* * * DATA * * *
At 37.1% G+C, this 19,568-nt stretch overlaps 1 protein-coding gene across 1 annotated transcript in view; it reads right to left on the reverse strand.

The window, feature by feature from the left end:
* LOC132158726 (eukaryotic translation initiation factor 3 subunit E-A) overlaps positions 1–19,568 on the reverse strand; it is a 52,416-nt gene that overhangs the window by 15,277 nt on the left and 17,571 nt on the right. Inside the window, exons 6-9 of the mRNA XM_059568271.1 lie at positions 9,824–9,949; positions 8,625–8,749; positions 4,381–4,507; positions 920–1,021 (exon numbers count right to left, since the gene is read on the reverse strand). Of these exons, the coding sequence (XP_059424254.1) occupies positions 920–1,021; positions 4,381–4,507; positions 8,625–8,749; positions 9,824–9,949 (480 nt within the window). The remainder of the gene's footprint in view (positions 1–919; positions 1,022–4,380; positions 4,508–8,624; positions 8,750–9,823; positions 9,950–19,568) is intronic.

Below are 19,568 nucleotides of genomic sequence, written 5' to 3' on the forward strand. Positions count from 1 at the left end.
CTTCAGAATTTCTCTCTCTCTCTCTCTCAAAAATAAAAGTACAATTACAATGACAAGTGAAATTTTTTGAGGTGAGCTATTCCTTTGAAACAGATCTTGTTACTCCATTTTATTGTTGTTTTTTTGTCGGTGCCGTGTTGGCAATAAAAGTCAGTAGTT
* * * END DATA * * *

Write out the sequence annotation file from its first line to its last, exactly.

At 37.1% G+C, this 19,568-nt stretch overlaps 1 protein-coding gene across 1 annotated transcript in view; it reads right to left on the reverse strand.

The window, feature by feature from the left end:
* LOC132158726 (eukaryotic translation initiation factor 3 subunit E-A) overlaps positions 1–19,568 on the reverse strand; it is a 52,416-nt gene that overhangs the window by 15,277 nt on the left and 17,571 nt on the right. Inside the window, exons 6-9 of the mRNA XM_059568271.1 lie at positions 9,824–9,949; positions 8,625–8,749; positions 4,381–4,507; positions 920–1,021 (exon numbers count right to left, since the gene is read on the reverse strand). Of these exons, the coding sequence (XP_059424254.1) occupies positions 920–1,021; positions 4,381–4,507; positions 8,625–8,749; positions 9,824–9,949 (480 nt within the window). The remainder of the gene's footprint in view (positions 1–919; positions 1,022–4,380; positions 4,508–8,624; positions 8,750–9,823; positions 9,950–19,568) is intronic.

Below are 19,568 nucleotides of genomic sequence, written 5' to 3' on the forward strand. Positions count from 1 at the left end.
CTTCAGAATTTCTCTCTCTCTCTCTCTCAAAAATAAAAGTACAATTACAATGACAAGTGAAATTTTTTGAGGTGAGCTATTCCTTTGAAACAGATCTTGTTACTCCATTTTATTGTTGTTTTTTTGTCGGTGCCGTGTTGGCAATAAAAGTCAGTAGTT